40,000 veterans homeless despite nearly 50% drop in 6 years
“[We’ve] got to keep fighting for the dignity of every veteran. And that includes ending the tragedy, the travesty of veterans’ homelessness,” said commander in chief, Barack Obama, before an audience at the Disabled American Veterans annual convention in Atlanta, Georgia on Monday. “Two states, Virginia and Connecticut, as well as 27 cities and towns across the country have effectively ended veteran homelessness.”
The White House goal was to eradicate veteran homelessness over five years under an initiative known as Opening Doors, launched in 2010 and involving federal and state actors and nonprofit organizations and institutions. The administration spent $16 billion the program, and increase the overall Veterans Affairs budget by 85 percent, according to the Washington Times.
The Department of Housing and Urban Development estimated that fewer than 40,000 veterans were homeless on any given night in January 2016, 47 percent less than 2010. Of those they found 13,000 were living in the streets, representing a 56 percent drop in six years.
VA and HUD programs have assisted more than 360,000 veterans get into housing or avoid becoming homeless, according to the White House.
The goal faced obstacles, as 200,000 service members become veterans every year.
The strategy of the Opening Doors program was multi-faceted: It bolstered transitional and permanent housing, but also provided services such as mental health, addiction service and chronic disease management, and gave housed veterans ways to avoid falling back into homelessness.
"This is really looking at not just managing homelessness but moving homeless veterans into permanent housing and keeping them in that permanent housing with case management and case support," Thomas O'Toole, the director of the US Department of Veteran Affairs' National Center on Homelessness among Veterans, told The Christian Science Monitor. "That represents, I think, a significant change."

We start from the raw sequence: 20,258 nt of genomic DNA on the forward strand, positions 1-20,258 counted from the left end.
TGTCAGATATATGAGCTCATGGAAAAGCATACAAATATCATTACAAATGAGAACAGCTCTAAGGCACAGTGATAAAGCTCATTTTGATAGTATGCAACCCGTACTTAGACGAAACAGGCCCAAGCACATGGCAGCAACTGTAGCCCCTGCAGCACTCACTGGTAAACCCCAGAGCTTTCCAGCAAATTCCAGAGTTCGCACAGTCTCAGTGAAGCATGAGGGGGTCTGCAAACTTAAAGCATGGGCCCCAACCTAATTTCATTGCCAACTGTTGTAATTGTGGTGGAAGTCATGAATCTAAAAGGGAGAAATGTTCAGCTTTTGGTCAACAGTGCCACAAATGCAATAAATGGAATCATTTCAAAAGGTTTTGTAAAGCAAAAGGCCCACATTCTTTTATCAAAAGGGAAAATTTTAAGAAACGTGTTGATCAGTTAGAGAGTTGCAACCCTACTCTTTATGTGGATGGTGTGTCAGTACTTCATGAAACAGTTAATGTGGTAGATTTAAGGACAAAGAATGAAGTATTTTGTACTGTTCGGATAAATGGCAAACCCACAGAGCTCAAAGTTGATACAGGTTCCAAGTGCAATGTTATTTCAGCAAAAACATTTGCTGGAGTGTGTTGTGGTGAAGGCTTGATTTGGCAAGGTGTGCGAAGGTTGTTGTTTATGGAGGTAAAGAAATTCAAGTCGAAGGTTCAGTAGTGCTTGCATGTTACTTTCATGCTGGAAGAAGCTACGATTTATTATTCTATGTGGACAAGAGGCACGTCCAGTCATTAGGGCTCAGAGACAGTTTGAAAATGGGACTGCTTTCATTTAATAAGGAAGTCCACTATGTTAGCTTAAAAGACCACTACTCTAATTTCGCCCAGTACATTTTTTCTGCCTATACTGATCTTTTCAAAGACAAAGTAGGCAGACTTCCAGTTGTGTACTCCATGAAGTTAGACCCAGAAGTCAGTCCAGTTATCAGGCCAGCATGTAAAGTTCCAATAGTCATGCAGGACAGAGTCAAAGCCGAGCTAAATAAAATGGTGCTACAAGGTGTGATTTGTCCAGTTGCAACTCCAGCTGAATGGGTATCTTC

At the heart of the program is the HUD-VASH voucher program for rental assistance for veterans, which has seen bipartisan support in Congress.
"Oftentimes, housing was kind of earned. So you'd step your way through places: You'd do well in an emergency shelter, then you'd work your way to transitional, then you'd work your way into housing," Matt Leslie, the director of housing development for veterans in Virginia's Department of Veterans Services told the Monitor. "But that was leaving some of the really vulnerable people with potential mental illness, substance abuse, they'd just get left out.... My belief is a housing plan should be started on Day 1."
Even with veteran homelessness dropping 17 percent from January 2015 to January 2016, the administration did not reach its goal to eradicate homelessness.
“The truth is that the president missed his own goal of zero homeless veterans by 2015,” Paul Reickhoff, CEO and founder of Iraq and Afghanistan Veterans of America said in a statement, according to Stars and Stripes. “He has also failed to reach his goal of ending the VA backlog by the beginning of 2016 – which still stands at over 70,000 today.”
“VA funding increases are extremely helpful,” he added. “But as we’ve seen over the last few years as funding has repeatedly increased, funding alone will not fix the VA.”